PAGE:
I don’t recommend using M.2 drives with the adapter in iMacs given the amount of work just getting to them. At least in a MacBook Pro its a lot easier to pull it when it fails (which it will) Stick with the original Apple blade SSD, yes its more expensive but you just bought an expensive system!

Think of it this way… You just bought a beautiful Bugatti would you take it to the local Jiffy Lube for an oil & filter change? I think not! They wouldn’t have the racing oil or the correct oil filter your car requires.

Please don’t mess up your system thinking you can do better. Get the best Blade SSD system you can get and then go with the external Thunderbolt3 RAID drives for the speed and the deeper storage. I’ve helped setup both audio engineers and video editors with Mac’s. This is what they go with and often times max out the RAM in your case your system can go upto 128 GB.

Update (06/15/2019)

The Thunderbolt3 ports are very fast! Each port is about 3 times faster than the internal SATA port. so that's not the issue here. Are you thinking USB connections then that would be slow!

Fusion Drives configs are slower! And you gain nothing when setting up a Fusion Drive with two SSD's! In fact you slow your system down Vs leaving the drives independent.

Stick with the largest blade SSD you can go with and then if you really want deep data storage internally put in a large 3.5" SSHD drive as the cheapest solution. Then jump to a large SSD (in both we are using them independently not doing any fusion setups).

Lets dig a bit deeper here on external drive configs within a multi-drive Thunderbolt3 case (RAID)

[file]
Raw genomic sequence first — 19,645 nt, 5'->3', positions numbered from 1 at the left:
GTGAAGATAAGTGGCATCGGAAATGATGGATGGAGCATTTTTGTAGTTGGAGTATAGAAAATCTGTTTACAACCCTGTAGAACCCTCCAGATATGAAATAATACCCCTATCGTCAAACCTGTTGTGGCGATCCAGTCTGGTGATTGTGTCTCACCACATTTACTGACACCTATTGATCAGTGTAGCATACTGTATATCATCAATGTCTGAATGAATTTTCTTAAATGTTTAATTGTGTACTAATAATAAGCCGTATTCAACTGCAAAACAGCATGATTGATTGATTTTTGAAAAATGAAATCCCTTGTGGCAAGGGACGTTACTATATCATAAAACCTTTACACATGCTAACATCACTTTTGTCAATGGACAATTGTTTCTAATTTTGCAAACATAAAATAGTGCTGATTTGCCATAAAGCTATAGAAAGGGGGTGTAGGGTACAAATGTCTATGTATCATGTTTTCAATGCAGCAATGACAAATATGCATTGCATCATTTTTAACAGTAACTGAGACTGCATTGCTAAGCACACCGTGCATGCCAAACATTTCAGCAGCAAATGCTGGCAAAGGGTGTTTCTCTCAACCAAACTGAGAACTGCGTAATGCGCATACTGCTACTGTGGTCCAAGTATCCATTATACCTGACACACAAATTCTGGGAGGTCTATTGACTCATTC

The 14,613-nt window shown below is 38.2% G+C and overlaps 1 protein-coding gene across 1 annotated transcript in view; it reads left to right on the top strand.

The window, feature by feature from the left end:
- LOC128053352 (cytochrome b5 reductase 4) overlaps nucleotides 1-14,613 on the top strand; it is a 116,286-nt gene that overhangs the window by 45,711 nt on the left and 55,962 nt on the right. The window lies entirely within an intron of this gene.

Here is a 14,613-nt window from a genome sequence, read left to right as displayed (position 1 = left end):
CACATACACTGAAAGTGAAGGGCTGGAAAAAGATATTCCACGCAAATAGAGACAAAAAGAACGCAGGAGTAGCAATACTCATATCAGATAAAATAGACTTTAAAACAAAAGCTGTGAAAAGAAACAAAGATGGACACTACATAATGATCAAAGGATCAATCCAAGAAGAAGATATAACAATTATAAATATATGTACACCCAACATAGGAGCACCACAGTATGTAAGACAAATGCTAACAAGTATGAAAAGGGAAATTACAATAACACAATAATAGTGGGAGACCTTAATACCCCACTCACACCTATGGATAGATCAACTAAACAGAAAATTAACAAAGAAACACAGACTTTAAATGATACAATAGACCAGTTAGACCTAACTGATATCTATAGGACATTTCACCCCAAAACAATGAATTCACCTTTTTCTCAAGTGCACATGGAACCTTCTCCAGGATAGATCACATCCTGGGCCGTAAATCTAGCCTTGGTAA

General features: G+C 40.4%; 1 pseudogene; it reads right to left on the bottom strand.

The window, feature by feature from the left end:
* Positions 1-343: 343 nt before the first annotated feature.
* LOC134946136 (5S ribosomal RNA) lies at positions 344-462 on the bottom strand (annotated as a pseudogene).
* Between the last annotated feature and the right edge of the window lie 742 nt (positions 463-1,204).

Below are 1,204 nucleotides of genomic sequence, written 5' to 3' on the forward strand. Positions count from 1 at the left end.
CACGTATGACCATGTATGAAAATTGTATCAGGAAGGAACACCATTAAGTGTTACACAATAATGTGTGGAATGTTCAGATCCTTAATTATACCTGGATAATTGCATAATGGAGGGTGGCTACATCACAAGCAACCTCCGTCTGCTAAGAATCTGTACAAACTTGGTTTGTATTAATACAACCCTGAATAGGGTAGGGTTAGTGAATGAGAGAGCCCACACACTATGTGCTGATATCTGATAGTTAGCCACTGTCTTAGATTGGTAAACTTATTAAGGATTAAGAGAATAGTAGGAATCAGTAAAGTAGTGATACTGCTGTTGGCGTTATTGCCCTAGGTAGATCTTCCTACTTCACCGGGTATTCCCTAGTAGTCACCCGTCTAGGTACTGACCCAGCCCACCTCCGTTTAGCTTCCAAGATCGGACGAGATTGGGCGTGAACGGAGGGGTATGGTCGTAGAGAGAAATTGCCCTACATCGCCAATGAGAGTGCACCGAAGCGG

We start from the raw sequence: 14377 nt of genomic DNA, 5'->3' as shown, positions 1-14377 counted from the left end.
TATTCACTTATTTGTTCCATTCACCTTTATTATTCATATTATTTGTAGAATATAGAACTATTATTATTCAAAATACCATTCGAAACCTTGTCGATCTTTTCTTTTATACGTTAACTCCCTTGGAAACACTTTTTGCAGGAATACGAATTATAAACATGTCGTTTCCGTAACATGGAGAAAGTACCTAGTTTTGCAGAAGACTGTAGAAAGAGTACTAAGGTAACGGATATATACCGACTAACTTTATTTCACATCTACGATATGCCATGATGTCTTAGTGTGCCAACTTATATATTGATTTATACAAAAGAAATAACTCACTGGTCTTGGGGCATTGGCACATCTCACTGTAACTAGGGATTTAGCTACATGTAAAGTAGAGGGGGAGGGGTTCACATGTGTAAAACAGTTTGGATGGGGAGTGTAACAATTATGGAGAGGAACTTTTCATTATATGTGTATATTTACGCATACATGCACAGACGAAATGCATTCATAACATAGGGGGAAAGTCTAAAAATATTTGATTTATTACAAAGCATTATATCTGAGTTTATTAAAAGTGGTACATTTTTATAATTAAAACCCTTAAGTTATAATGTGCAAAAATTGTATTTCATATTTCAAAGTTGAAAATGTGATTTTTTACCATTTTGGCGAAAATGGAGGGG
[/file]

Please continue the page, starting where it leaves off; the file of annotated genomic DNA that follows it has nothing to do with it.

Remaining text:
The setup of the drives them selves then becomes the bottleneck. So if you plugged in a single SATA HDD or SSD into the case then its no slower than what your internal SATA drive would be.

Now what if you use a faster case interface in the case, lets say a PCIe/NVMe with M.2 SSD's now just a single M.2 drive could be as fast as your internal Apple Blade SSD! But, now let’s add three more!! Now we are three to four times faster than what your internal blade SSD!!

Still not fast enough or deep enough storage!

OK, So now add in a second Thunderbolt3 RAID box and then stripe the data across both boxes you'll get close to eight times faster than your built in blade SSD!

As you can see a good RAID box even with just one drive is still better than using the internal SSD.

If money is tight get a single USB-C SSD drive. Get either one of these great drives!

I have four T5’s which are just great! The new X5 is still faster! As the flash chips are internally connected via PCIe/NVMe, access of the older T5 is with the slower PCIe/AHCI connection which is still faster than SATA!! Both are still faster than the best internal SATA connected drive you could get.